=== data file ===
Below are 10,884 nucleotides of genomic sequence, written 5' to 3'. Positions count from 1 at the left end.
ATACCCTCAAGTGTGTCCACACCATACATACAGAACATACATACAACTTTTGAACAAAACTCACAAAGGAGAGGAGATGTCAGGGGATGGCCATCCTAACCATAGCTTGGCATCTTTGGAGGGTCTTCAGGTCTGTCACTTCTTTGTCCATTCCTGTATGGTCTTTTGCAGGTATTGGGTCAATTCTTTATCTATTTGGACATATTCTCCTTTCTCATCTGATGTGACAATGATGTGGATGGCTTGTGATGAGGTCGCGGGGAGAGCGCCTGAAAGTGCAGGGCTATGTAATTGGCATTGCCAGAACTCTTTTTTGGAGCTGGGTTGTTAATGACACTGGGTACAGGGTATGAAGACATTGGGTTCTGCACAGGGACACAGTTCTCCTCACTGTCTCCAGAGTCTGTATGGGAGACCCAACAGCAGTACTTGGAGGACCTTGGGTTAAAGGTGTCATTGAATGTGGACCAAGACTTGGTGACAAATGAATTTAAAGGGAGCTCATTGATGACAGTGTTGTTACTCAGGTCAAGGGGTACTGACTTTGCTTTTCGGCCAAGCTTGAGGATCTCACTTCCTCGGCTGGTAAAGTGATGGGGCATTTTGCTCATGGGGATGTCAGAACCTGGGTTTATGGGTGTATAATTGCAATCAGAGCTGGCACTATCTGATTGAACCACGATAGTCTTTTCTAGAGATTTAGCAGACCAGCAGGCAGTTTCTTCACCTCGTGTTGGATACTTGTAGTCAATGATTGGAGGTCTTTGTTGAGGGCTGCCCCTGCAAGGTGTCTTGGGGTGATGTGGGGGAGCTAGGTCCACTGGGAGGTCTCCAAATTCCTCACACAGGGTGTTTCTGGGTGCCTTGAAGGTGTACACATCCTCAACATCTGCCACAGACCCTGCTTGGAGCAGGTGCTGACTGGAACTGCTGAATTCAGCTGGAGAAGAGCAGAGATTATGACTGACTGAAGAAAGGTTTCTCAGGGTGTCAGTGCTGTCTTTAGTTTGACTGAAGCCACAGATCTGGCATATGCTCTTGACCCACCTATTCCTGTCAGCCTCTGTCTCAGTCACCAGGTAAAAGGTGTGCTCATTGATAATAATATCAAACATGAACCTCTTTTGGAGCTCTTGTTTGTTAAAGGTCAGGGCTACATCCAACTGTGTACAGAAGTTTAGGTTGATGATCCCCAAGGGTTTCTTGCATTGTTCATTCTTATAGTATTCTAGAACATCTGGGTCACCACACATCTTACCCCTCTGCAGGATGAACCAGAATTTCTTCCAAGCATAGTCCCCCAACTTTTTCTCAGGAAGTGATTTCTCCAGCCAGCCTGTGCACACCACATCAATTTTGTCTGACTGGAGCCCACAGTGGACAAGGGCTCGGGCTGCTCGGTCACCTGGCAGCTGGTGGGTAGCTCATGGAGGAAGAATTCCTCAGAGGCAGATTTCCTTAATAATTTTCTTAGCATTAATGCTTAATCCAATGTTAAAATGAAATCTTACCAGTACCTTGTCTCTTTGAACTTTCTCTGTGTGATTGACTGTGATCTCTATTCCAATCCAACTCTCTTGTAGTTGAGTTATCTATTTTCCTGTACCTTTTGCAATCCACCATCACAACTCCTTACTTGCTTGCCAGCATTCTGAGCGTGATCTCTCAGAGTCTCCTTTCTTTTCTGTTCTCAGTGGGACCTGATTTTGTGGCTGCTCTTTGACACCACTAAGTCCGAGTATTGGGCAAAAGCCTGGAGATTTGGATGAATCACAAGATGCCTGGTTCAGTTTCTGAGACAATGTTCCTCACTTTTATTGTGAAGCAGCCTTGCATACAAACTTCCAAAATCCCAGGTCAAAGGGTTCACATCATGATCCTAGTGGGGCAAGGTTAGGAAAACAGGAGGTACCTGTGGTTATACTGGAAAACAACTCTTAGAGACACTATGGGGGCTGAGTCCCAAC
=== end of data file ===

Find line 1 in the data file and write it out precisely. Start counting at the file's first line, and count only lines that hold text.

Below are 10,884 nucleotides of genomic sequence, written 5' to 3'. Positions count from 1 at the left end.